Chennai: Prof Emeritus Angela Fawcett, Univesity of Swansea, and vice-president of British Dyslexia Association, stresses that schoolchildren should be screened to check for dyslexia. ‘…it must be noted that if fewer children are screened, then there are chances that many are losing a good opportunity. Likewise, if more are checked up, then they would be given proper treatment, dyslexia or not,” was her argument.
Addressing mediapersons on Monday at a meeting organised by the Madras Dyslexia Association in connection with her two-day workshop on the condition, she said, the screening will be of two kinds – Sensitivity and Specificity.
Issues in screening – is it worth it?
The key issue of why screening takes place is to check them and to help them combat their problem. The screening will be of two kinds – Sensitivity and Specificity.
In sensitivity, around 80 per cent of them will be identified with the problem. In the case of specificity, around 90 per cent will not be facing any issue. Also it must be noted that if fewer children are screened, then there are chances that many are losing a good opportunity. Likewise, if more are checked up, then they would be given proper treatment, dyslexia or not, she said.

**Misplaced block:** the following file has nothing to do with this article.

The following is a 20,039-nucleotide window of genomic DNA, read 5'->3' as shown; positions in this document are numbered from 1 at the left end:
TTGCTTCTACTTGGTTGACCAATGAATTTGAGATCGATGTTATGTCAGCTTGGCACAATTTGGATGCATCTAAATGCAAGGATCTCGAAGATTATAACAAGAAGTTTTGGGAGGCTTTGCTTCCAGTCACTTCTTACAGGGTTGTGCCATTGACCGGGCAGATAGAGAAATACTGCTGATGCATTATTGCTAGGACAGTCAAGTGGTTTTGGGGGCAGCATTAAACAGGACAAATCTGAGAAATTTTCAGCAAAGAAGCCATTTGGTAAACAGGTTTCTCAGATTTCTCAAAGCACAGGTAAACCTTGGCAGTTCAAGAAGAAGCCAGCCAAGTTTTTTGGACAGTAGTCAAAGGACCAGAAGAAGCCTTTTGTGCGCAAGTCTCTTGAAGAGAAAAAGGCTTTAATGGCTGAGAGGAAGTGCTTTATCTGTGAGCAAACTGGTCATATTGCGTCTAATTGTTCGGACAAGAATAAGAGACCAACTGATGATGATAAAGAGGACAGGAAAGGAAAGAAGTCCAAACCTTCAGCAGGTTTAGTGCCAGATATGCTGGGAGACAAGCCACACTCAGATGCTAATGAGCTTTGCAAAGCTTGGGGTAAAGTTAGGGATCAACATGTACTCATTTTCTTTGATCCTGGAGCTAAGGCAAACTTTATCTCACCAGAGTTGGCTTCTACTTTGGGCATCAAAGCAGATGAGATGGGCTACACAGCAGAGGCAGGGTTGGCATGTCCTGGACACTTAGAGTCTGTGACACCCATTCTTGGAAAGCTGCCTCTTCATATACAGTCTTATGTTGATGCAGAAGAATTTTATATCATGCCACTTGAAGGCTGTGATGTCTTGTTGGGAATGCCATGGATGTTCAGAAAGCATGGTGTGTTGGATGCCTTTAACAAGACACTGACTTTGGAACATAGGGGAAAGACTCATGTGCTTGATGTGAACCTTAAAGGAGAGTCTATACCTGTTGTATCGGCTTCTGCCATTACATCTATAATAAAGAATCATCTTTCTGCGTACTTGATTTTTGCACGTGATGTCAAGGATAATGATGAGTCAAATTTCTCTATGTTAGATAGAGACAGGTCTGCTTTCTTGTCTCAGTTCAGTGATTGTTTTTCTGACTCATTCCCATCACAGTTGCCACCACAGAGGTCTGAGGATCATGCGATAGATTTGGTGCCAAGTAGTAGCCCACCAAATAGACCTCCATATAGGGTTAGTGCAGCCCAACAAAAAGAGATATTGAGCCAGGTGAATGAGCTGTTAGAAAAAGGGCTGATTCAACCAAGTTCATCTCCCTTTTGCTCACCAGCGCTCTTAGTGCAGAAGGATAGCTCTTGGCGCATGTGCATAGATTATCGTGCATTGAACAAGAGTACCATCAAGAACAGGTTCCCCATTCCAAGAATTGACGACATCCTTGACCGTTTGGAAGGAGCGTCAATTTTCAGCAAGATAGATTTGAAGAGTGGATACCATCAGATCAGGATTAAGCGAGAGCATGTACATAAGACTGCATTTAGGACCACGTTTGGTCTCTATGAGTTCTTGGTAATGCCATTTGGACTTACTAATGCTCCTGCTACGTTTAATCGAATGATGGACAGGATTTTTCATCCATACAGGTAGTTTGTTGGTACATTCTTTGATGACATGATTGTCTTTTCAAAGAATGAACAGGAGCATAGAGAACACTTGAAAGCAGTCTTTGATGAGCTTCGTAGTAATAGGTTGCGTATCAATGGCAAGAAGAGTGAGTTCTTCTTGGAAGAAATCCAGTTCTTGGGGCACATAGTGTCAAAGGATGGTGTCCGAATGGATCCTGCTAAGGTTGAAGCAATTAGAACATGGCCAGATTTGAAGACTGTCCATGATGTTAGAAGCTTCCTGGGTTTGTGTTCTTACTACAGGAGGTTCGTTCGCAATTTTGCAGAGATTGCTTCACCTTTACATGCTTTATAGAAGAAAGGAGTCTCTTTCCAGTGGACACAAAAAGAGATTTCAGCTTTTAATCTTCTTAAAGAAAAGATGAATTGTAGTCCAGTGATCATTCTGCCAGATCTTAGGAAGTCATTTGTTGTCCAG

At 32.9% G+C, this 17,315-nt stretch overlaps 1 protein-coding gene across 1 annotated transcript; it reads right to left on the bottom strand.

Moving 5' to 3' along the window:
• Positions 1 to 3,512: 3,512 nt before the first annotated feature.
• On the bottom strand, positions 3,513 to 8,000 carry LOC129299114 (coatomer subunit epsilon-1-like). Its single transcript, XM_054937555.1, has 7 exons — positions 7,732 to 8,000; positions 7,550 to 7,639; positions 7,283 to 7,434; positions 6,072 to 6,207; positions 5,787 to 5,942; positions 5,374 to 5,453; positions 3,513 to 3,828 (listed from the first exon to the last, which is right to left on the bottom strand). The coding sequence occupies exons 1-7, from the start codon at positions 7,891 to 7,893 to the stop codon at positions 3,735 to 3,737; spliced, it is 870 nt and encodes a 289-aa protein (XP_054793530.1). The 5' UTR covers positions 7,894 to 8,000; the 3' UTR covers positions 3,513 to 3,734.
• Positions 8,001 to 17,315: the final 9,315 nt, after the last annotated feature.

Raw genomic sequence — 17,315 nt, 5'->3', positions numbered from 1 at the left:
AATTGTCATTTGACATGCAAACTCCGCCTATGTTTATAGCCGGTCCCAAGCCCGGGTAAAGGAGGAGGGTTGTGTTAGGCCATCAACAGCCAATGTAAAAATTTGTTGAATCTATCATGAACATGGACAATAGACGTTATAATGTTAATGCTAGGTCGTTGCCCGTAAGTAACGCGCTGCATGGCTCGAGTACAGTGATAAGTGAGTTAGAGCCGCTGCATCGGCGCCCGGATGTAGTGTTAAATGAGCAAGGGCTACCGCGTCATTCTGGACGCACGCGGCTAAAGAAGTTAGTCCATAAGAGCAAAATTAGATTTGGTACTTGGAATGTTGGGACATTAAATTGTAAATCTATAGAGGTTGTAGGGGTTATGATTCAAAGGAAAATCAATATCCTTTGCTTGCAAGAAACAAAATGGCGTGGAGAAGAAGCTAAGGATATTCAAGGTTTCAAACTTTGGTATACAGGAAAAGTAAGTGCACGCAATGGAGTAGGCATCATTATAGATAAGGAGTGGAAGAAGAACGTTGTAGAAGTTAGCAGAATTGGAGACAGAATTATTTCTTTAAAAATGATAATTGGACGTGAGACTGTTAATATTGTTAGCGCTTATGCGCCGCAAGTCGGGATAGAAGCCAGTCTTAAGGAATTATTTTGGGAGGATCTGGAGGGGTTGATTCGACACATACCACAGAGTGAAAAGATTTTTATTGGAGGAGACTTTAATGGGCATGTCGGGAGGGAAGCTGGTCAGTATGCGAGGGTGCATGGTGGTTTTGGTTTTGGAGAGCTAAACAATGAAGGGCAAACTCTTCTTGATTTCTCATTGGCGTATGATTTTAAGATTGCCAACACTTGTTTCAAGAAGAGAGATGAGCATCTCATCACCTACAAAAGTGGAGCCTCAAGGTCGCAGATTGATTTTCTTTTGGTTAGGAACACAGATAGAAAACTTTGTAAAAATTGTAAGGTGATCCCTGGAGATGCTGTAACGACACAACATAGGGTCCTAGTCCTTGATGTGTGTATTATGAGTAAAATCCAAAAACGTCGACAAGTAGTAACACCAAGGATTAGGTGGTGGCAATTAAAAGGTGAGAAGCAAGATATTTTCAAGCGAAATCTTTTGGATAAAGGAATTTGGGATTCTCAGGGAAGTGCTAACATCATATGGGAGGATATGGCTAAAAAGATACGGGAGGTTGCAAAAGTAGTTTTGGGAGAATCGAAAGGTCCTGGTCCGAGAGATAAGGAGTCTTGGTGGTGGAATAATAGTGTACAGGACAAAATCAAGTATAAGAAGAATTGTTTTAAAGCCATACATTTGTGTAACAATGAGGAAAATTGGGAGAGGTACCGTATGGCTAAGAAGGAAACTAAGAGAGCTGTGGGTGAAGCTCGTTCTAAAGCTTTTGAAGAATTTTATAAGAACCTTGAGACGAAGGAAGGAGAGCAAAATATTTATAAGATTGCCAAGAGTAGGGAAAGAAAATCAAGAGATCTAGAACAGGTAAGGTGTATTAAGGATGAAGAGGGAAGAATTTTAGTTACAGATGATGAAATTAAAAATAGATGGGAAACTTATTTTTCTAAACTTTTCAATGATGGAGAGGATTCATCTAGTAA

Defining dyslexia as ‘reading performance that is markedly below what is expected, based on a person’s intelligence,’ Angela stated that the disorder is present in children, who, despite conventional classroom experience, fail to attain language skills of reading, writing and spelling equivalent to their intellectual abilities.
What are their executive functions?
It includes reasoning, memory power and self-control that can be improved. These need to be progressively developed as the children improve with repeated practice. The children will spend more time in activities that they are passionate about.
Use executive function interventions to build their motivation and to succeed. Emotional, social and character development (such as martial arts, yoga) are considered to be effective, but special children have poor executive functions that need time to catch up and be on a par with the normal ones.
Why is early identification so important?
Using the DST J India (dyslexia screening test – junior, India) in schools especially, it ensures early identification of this disorder, which is essential for timely intervention and support and helps in developing better academic and professional